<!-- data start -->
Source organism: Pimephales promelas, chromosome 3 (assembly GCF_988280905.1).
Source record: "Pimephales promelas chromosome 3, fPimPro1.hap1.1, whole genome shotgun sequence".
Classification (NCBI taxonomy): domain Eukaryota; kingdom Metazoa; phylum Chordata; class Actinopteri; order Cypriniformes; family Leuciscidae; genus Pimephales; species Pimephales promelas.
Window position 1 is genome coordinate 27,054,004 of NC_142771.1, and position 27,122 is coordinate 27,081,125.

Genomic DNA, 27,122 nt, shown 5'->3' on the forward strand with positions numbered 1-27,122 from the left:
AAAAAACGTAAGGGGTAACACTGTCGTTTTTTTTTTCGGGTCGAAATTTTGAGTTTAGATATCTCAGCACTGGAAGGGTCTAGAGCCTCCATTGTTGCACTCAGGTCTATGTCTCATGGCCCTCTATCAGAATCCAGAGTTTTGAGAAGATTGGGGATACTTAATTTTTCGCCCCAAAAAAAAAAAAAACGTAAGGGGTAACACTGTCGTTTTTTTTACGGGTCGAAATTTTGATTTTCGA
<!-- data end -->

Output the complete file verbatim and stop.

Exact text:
Source organism: Pimephales promelas, chromosome 3 (assembly GCF_988280905.1).
Source record: "Pimephales promelas chromosome 3, fPimPro1.hap1.1, whole genome shotgun sequence".
Classification (NCBI taxonomy): domain Eukaryota; kingdom Metazoa; phylum Chordata; class Actinopteri; order Cypriniformes; family Leuciscidae; genus Pimephales; species Pimephales promelas.
Window position 1 is genome coordinate 27,054,004 of NC_142771.1, and position 27,122 is coordinate 27,081,125.

Genomic DNA, 27,122 nt, shown 5'->3' on the forward strand with positions numbered 1-27,122 from the left:
AAAAAACGTAAGGGGTAACACTGTCGTTTTTTTTTTCGGGTCGAAATTTTGAGTTTAGATATCTCAGCACTGGAAGGGTCTAGAGCCTCCATTGTTGCACTCAGGTCTATGTCTCATGGCCCTCTATCAGAATCCAGAGTTTTGAGAAGATTGGGGATACTTAATTTTTCGCCCCAAAAAAAAAAAAAACGTAAGGGGTAACACTGTCGTTTTTTTTACGGGTCGAAATTTTGATTTTCGA